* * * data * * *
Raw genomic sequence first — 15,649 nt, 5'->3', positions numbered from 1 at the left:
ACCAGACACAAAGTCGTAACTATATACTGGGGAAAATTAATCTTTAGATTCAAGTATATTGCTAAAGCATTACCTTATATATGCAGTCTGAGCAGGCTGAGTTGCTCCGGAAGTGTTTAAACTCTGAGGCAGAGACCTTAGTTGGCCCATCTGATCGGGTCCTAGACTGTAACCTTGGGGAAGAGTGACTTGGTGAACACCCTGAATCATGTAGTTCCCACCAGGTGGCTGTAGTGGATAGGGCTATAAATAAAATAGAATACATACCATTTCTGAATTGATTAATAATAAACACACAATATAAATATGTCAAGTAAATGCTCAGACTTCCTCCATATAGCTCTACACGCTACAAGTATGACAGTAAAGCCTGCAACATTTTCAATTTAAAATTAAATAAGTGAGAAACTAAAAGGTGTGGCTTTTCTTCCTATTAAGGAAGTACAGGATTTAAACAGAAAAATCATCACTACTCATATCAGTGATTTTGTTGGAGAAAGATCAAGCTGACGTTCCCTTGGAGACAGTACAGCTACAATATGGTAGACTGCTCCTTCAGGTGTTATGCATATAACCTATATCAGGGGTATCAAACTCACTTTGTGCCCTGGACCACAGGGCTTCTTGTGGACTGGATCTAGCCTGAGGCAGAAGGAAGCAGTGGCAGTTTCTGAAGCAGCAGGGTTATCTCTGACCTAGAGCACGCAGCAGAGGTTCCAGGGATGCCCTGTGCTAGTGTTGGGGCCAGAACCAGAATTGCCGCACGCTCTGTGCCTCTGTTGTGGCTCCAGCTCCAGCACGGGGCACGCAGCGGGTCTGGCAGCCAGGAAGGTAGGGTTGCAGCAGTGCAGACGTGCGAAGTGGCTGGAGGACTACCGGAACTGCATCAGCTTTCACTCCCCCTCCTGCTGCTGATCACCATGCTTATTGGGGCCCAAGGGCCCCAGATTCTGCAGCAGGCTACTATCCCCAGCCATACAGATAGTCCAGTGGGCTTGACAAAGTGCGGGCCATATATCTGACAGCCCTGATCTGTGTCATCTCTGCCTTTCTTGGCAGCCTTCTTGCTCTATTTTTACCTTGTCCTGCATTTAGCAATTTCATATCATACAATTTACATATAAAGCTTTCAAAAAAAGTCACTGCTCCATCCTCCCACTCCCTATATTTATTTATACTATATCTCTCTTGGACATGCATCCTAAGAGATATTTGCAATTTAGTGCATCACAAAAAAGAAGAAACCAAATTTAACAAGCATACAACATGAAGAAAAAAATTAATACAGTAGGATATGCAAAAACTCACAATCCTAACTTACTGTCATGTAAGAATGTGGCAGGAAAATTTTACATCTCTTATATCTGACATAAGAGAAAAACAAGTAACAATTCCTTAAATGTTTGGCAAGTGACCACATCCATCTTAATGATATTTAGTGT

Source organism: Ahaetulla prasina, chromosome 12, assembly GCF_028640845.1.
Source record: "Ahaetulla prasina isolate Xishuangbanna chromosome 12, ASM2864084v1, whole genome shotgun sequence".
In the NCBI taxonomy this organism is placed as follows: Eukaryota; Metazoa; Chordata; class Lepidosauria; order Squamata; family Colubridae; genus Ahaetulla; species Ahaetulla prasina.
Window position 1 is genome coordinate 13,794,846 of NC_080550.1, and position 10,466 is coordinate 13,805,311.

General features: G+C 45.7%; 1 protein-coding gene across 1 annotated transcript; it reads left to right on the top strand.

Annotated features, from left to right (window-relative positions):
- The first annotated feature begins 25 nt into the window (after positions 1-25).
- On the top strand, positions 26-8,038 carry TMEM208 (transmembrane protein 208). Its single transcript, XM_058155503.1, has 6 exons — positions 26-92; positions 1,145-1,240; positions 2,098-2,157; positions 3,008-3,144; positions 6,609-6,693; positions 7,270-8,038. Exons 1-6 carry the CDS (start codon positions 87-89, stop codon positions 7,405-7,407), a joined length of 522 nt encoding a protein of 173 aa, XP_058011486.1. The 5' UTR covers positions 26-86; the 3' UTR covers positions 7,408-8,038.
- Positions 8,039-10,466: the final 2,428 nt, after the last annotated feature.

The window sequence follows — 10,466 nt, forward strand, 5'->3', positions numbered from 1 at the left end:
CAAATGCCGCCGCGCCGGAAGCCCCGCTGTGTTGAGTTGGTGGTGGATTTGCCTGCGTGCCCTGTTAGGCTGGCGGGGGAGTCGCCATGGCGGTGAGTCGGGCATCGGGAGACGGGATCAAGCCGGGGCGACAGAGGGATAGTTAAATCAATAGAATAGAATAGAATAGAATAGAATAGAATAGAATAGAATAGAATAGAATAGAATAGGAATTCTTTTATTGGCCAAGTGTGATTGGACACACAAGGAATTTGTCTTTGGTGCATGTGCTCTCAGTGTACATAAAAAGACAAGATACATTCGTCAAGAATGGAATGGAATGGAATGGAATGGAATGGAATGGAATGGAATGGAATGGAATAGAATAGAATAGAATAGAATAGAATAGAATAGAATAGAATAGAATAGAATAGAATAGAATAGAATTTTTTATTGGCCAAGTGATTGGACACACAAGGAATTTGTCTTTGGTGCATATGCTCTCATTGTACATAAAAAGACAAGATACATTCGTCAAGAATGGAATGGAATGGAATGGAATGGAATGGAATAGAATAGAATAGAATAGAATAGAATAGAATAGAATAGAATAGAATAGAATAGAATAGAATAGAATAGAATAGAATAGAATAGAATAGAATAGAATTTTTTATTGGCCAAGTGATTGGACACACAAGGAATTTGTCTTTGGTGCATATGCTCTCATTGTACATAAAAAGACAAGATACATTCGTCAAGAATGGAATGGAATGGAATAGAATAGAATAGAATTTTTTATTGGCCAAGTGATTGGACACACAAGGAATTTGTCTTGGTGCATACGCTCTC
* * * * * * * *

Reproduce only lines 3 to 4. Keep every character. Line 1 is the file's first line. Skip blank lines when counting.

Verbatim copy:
Source organism: Ahaetulla prasina, chromosome 12, assembly GCF_028640845.1.
Source record: "Ahaetulla prasina isolate Xishuangbanna chromosome 12, ASM2864084v1, whole genome shotgun sequence".